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At one time or another, we will all want to learn how to use our meditation practice to work with pain. There is no literal, paint-by-numbers prescription for relating to pain; however, there are several important teachings and skillful awareness practices to consider when working with pain and unpleasant sensations.

The acronym RAIN is an easy-to-remember tool for practicing mindfulness and compassion using the following four steps:

Recognize what is happening;
Allow the experience to be there, just as it is;
Investigate with interest and care;
Nurture with self-compassion.
You can take your time and explore RAIN as a stand-alone meditation or move through the steps whenever challenging feelings arise.

Listening is more than a communications skill, it is a capacity that arises from receptive presence and awakens our awareness. As we learn to listen inwardly, we begin to understand and care for the life that is here. And as we listen to others, that same intimacy emerges.

One of the most powerful spiritual practices in the world is to reflect on your heart’s deepest intention. These resources look at the way that ego-based intentions perpetuate thoughts, feelings and actions that keep us imprisoned in feeling separate and limited. In contrast, remembering our deeper intentions calls us home to the freedom of our true nature.

There is an inner freedom that expresses as happiness and peace, and it is accessible when we arrive in openhearted presence. As the Buddha said, If it were not possible to find liberation, I would not teach about it.

Grieving loss consciously is at the center of the spiritual path. It is soul work — healthy, cleansing, and intelligent. The process allows us to metabolize the pain of loss and continue living. It lets us open to love. By honoring what has passed away, we are free to embrace the life that is here. Yet grief is so deeply painful, so hard to endure. A question I am often asked is: How do I find refuge in the midst? What can help me move through the pain of separation?

Gratitude is like breathing in – letting ourselves be touched by the goodness in others and in our world. Generosity is like breathing out – sensing our mutual belonging and offering our care. When we are awake and whole, breathing in and out happens naturally. But these beautiful expressions of our heart become blocked when we are dominated by the fear and grasping of our survival brain.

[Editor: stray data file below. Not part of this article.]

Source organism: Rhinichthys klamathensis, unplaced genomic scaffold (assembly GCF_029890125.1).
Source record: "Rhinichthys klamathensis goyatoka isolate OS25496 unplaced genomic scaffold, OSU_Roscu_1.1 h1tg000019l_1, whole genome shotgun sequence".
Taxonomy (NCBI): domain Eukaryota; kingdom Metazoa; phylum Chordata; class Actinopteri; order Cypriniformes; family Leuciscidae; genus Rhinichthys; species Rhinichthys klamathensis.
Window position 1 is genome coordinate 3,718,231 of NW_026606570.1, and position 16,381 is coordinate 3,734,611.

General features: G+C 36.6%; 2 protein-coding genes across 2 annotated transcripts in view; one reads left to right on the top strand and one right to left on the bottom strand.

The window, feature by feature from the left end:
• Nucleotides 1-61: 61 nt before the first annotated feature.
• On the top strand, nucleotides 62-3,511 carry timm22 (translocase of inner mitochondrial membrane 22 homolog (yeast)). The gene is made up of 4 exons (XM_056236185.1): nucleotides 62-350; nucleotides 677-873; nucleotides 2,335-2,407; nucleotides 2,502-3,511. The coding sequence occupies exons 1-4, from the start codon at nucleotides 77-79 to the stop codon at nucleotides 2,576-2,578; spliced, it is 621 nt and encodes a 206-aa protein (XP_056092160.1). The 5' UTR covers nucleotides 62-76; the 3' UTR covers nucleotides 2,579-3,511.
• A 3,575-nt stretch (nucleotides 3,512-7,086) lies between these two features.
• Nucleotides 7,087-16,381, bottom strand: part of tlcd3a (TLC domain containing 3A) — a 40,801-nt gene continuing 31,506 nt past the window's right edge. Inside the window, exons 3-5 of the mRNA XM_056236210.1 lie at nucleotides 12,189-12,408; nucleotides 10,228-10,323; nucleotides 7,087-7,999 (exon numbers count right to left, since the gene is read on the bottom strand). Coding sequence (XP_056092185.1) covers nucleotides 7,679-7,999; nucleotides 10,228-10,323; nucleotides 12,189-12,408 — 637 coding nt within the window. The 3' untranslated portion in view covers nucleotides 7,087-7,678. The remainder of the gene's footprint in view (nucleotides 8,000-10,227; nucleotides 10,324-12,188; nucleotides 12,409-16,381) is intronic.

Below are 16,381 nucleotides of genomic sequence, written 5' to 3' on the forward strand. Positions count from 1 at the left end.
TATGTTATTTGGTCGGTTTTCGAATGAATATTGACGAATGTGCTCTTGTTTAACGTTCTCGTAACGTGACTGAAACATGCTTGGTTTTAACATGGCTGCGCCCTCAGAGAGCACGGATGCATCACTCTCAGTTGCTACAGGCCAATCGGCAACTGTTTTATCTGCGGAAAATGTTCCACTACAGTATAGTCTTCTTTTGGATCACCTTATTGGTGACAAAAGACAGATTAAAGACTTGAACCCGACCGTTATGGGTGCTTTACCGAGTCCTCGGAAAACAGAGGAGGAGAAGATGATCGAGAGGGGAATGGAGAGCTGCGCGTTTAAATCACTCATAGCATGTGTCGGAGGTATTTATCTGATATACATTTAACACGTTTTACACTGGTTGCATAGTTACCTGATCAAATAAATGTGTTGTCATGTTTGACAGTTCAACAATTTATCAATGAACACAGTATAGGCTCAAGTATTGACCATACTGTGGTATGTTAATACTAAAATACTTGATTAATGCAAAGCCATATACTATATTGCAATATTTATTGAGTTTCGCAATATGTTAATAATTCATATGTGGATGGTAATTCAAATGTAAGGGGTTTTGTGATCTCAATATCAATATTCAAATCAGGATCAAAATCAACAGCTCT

Forgiving means not pushing anyone, or any part of our own being, out of our heart. As we bring a full, compassionate presence to the wounds that we’ve been protecting, we release the armoring of hatred and blame that has been imprisoning our heart. We cannot will this process of forgiveness, but we can be willing. It is a challenging and courageous life practice that frees us to love without holding back.

In Buddhist teachings, compassion is described as a “quivering of the heart” in response to suffering. Compassion awakens as we allow ourselves to be touched by our shared vulnerability – our own, or that of another. It’s the medicine we most need to bring healing to our world.

Most of us, in some way, struggle with fear – instinctually tensing against it or becoming overwhelmed by it. Shifting our relationship with fear is central to the evolution of consciousness. While fear is a natural, intelligent emotion, when it goes into overdrive, we are in a trance that contracts our body, heart and mind. Our resistance to fear sustains this trance and perpetuates our suffering. As we learn to attend to fear with mindfulness and care, its grip loosens, and we reconnect with our full aliveness, wisdom and love.

Beliefs and thoughts are navigational maps that are not inherently true. Rather, some serve us and others cause feelings of separation, self-aversion and/or blame of others. We can free ourselves from harmful beliefs by investigating them with a dedicated, mindful and courageous presence.